WASHINGTON, DC (CNN) – Thousands of families are reportedly trapped in the mountains of Iraq’s Kurdish region.
With them facing possible slaughter at the hands of extremists, President Barack Obama has authorized airstrikes in Iraq.
"To stop the advance on Irbil, I've directed our military to take targeted strikes against ISIL terrorist convoys, should they move toward the city,” Obama said. “We intend to stay vigilante and take action if these terrorist forces threaten our personnel or facilities anywhere in Iraq, including our consulate in Irbil and our embassy in Baghdad."
?President Obama said that he has consulted Congress on his decisions and "will continue to do so going forward." He also said that the American advisers sent to Iraq earlier in the summer will "continue to assess what more we can do to help train, advise and support Iraqi forces going forward."
"My fellow Americans, the world is confronted by many challenges. And, while America has not been able to right every wrong, America has made the world a more secure and prosperous place. Our leadership is necessary to underwrite the global security and prosperity that our children and grandchildren will depend on," Obama said.
ISIS, also known as ISIS and the Islamic State, swept through Iraq earlier this year, seizing military hardware and overrunning many cities and villages. ISIS's actions have been against Yezedi and Christian minorities.
The United Nations estimates as many as 200,000 people have fled toward Kurdistan over the last 48 hours. According to UNICEF, at least 40 children have died due to dehydration or from violence in the region.
"Earlier this week, one Iraqi in the area cried to the world, 'There is no one coming to help." Well, today America is coming to help,” Obama said. “We're also consulting with other countries and the United Nations, who have called for action to address this humanitarian crisis.
There is no anticipation to send U.S. troops to Iraq, the president said during the nearly 8-minute statement.
"There is no decision that I take more seriously than the use of military force. Over the last several years we've brought the vast majority of our troops home from Iraq and Afghanistan, and I have been careful to resist calls to turn, time and again, to our military, because America has other tools in our arsenal, than our military," Obama said. "We can also lead with the power of our diplomacy, our economy and our ideas. But when the lives of American citizens are at risk, we will take action. It's my responsibility as Commander-in-Chief, and when many thousands of innocent civilians are faced with the danger of being wiped out and we have the capacity to do something about it, we will take action."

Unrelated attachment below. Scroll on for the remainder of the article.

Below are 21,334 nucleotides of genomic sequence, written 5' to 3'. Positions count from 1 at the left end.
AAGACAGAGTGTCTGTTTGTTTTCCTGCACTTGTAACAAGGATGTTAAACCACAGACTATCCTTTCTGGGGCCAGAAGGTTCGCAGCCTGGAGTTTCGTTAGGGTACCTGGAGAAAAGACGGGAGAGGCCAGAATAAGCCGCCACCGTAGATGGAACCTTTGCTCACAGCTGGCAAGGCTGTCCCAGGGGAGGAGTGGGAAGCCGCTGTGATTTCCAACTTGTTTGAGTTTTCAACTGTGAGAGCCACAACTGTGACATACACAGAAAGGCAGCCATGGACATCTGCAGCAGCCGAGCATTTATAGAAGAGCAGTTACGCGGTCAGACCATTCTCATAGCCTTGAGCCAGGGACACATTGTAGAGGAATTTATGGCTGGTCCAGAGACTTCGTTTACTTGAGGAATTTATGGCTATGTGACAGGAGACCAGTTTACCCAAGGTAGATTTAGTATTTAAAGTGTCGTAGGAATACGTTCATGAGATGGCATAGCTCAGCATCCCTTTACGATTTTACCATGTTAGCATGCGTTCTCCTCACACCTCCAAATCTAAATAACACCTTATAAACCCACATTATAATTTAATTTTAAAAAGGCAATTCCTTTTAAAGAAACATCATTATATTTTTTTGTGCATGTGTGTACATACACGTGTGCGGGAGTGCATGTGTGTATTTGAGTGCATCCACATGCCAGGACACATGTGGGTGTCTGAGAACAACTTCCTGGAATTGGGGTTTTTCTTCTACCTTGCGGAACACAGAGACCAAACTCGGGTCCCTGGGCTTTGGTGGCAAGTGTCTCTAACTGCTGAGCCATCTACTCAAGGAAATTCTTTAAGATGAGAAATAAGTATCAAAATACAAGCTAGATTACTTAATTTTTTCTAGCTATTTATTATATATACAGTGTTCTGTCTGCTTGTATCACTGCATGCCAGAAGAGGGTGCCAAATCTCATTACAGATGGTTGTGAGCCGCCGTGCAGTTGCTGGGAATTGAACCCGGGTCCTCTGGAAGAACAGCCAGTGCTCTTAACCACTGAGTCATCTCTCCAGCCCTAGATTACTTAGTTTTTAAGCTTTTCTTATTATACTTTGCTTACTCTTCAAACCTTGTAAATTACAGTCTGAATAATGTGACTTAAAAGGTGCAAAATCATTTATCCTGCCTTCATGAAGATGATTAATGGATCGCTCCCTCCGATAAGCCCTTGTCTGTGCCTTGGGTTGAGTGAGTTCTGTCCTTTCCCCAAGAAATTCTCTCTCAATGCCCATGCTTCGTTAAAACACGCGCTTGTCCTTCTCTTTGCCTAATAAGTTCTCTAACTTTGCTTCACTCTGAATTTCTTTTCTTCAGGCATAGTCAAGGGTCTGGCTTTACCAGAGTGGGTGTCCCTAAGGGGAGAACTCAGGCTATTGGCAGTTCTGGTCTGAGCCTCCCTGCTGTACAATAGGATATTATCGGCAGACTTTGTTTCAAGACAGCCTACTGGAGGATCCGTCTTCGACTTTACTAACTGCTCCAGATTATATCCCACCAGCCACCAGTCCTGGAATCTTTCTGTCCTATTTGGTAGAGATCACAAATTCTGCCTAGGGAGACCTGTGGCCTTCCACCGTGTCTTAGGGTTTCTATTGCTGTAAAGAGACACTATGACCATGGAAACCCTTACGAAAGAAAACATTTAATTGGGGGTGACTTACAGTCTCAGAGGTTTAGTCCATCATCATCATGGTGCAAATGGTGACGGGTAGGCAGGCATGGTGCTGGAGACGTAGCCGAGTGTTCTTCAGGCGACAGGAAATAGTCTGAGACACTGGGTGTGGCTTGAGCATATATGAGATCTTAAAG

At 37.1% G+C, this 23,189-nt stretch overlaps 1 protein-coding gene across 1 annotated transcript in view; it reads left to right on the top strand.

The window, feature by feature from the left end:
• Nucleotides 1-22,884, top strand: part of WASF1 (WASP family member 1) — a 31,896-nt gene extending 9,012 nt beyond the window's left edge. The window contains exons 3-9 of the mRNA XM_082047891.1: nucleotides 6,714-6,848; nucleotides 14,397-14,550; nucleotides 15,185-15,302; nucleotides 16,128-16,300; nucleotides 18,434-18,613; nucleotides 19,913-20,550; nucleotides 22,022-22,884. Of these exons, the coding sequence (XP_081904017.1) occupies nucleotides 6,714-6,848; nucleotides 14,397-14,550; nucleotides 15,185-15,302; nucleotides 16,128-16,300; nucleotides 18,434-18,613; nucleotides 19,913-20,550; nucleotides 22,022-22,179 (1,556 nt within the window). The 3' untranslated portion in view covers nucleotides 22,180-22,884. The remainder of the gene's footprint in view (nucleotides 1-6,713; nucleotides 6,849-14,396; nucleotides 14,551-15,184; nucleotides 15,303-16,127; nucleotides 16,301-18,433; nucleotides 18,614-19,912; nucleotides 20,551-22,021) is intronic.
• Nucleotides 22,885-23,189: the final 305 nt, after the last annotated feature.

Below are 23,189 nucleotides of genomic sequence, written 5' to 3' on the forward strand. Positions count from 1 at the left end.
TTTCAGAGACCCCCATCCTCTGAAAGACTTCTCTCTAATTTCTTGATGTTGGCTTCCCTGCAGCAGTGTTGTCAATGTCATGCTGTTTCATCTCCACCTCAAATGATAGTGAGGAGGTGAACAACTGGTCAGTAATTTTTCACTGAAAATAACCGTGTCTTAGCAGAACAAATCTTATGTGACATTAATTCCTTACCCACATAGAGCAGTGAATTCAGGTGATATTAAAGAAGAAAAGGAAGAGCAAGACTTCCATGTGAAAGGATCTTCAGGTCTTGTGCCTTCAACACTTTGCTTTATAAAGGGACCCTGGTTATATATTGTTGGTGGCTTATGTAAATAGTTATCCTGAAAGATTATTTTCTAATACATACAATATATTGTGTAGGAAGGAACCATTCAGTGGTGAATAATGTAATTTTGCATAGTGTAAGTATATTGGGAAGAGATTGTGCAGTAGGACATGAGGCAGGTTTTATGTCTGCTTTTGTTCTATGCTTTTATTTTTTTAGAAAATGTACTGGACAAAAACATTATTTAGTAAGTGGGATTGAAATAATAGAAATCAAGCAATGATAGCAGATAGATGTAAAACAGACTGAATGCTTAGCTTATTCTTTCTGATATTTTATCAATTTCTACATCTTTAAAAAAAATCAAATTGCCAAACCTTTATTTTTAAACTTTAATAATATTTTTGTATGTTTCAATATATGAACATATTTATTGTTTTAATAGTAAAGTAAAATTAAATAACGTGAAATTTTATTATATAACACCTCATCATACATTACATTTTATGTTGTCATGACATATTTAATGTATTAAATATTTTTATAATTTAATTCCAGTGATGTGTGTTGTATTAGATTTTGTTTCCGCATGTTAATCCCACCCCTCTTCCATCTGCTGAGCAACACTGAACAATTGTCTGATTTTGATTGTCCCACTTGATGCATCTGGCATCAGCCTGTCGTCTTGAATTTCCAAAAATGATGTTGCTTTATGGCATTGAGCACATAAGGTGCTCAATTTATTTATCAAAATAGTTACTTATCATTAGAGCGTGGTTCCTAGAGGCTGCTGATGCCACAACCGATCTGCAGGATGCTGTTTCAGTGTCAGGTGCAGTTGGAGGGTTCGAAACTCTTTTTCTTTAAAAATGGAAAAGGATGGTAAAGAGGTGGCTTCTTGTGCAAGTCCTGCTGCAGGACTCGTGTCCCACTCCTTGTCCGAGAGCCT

The aid and airstrikes is the deepest engagement the U.S. has made in Iraq since the full withdrawal of military action in 2011, after a full decade of war in the region.
"As commander-in-chief, I will not allow the United States to be dragged into fighting another war in Iraq, and so even as we support Iraqis as they take the fight to these terrorists, American combat troops will not be returning to fight in Iraq, because there is no American military solution to the larger crisis in Iraq. The only lasting solution is reconciliation among Iraqi communities and stronger Iraqi security forces," Obama said.
Secretary of State John Kerry issued a statement, saying President Obama's actions are "vitally needed."
"For anyone who needed a wake-up call, this is it. ISIL is not fighting on behalf of Sunnis. ISIL is not fighting for a stronger Iraq. ISIL is fighting to divide and destroy Iraq – and ISIL is offering nothing to anyone except chaos, nihilism, and ruthless thuggery," the statement said.
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